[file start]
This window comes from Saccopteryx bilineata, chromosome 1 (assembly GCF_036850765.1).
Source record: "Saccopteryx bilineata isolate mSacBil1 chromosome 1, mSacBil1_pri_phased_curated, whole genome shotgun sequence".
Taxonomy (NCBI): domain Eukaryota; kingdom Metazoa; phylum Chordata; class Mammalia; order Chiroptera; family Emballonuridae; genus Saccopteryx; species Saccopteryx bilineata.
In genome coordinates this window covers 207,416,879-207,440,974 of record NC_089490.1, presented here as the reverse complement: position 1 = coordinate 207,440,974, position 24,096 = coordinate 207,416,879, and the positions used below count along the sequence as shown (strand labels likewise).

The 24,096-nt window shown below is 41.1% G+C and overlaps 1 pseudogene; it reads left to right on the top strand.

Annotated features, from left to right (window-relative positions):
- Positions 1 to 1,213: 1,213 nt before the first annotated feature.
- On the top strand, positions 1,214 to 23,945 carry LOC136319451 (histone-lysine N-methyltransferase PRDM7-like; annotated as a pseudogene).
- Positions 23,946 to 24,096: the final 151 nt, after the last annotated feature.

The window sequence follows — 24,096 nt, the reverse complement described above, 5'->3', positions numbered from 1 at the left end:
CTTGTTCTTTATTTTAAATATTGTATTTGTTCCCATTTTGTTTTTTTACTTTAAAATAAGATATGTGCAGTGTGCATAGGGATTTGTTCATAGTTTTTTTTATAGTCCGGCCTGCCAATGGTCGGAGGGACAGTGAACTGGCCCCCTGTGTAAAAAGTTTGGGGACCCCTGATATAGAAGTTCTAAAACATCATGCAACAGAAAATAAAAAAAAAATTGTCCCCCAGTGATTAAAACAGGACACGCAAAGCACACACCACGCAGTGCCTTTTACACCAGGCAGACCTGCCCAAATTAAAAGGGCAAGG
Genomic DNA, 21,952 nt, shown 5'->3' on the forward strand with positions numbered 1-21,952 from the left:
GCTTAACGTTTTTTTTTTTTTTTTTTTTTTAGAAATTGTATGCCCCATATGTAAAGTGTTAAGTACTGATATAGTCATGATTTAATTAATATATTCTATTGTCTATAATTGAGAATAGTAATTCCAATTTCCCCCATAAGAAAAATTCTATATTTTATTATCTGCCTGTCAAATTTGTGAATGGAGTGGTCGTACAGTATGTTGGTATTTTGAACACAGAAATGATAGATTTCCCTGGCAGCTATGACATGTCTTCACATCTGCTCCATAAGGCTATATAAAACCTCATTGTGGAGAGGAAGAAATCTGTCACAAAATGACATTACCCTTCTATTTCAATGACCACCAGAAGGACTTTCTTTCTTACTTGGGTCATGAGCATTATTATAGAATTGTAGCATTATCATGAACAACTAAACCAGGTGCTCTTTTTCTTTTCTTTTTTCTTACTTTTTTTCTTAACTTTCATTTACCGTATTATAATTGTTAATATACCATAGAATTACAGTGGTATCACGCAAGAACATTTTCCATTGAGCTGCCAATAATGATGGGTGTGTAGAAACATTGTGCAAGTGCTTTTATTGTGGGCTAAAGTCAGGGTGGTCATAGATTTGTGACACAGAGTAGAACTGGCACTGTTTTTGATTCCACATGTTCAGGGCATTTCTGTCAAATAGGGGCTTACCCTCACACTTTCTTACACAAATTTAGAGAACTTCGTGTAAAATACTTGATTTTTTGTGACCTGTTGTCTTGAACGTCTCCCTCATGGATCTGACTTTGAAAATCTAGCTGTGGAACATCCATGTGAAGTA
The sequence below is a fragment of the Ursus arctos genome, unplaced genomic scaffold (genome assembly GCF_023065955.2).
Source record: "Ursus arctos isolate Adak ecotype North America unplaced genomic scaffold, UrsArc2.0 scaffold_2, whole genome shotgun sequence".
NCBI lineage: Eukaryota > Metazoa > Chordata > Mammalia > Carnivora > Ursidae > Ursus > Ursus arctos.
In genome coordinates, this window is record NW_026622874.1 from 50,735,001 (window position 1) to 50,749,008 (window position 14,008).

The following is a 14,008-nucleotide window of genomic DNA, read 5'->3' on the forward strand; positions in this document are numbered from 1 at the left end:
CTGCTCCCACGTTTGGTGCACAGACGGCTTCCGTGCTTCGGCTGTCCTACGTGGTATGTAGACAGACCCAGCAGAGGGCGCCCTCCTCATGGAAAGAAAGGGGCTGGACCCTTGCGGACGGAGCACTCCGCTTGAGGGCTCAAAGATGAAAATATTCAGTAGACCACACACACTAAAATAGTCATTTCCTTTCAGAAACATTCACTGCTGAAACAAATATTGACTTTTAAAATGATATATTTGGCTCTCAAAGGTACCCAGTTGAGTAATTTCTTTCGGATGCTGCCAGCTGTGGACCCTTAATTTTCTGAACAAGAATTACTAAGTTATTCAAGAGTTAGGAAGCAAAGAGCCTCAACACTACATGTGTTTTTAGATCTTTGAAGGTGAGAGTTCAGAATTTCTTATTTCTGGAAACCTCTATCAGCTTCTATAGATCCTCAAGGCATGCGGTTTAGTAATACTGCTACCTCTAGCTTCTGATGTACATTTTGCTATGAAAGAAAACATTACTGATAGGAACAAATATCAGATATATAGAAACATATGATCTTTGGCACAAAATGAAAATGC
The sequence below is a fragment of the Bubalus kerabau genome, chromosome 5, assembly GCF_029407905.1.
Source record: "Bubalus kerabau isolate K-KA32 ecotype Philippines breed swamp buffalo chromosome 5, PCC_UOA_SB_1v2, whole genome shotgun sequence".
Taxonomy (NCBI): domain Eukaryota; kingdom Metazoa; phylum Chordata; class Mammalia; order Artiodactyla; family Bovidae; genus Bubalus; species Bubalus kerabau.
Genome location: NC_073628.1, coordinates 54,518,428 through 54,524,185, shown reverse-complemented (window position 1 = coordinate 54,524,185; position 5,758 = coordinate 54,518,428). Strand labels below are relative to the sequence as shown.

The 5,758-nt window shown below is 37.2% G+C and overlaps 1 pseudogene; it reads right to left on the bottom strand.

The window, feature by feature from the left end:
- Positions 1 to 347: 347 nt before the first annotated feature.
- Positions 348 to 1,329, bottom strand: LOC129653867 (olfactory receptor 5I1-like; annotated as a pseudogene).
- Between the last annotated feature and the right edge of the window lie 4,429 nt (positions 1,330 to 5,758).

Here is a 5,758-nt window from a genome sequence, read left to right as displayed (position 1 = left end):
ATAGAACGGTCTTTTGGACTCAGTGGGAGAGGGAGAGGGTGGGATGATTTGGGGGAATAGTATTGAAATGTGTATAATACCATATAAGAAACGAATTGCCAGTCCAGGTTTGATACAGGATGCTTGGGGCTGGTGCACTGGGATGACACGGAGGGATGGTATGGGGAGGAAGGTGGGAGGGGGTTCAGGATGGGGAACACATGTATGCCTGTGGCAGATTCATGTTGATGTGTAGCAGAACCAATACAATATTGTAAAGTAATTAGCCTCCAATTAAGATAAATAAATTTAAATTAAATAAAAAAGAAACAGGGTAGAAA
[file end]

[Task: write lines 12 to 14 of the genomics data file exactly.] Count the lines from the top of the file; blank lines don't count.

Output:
Genomic DNA, 21,952 nt, shown 5'->3' on the forward strand with positions numbered 1-21,952 from the left:
GCTTAACGTTTTTTTTTTTTTTTTTTTTTTAGAAATTGTATGCCCCATATGTAAAGTGTTAAGTACTGATATAGTCATGATTTAATTAATATATTCTATTGTCTATAATTGAGAATAGTAATTCCAATTTCCCCCATAAGAAAAATTCTATATTTTATTATCTGCCTGTCAAATTTGTGAATGGAGTGGTCGTACAGTATGTTGGTATTTTGAACACAGAAATGATAGATTTCCCTGGCAGCTATGACATGTCTTCACATCTGCTCCATAAGGCTATATAAAACCTCATTGTGGAGAGGAAGAAATCTGTCACAAAATGACATTACCCTTCTATTTCAATGACCACCAGAAGGACTTTCTTTCTTACTTGGGTCATGAGCATTATTATAGAATTGTAGCATTATCATGAACAACTAAACCAGGTGCTCTTTTTCTTTTCTTTTTTCTTACTTTTTTTCTTAACTTTCATTTACCGTATTATAATTGTTAATATACCATAGAATTACAGTGGTATCACGCAAGAACATTTTCCATTGAGCTGCCAATAATGATGGGTGTGTAGAAACATTGTGCAAGTGCTTTTATTGTGGGCTAAAGTCAGGGTGGTCATAGATTTGTGACACAGAGTAGAACTGGCACTGTTTTTGATTCCACATGTTCAGGGCATTTCTGTCAAATAGGGGCTTACCCTCACACTTTCTTACACAAATTTAGAGAACTTCGTGTAAAATACTTGATTTTTTGTGACCTGTTGTCTTGAACGTCTCCCTCATGGATCTGACTTTGAAAATCTAGCTGTGGAACATCCATGTGAAGTA
The sequence below is a fragment of the Ursus arctos genome, unplaced genomic scaffold (genome assembly GCF_023065955.2).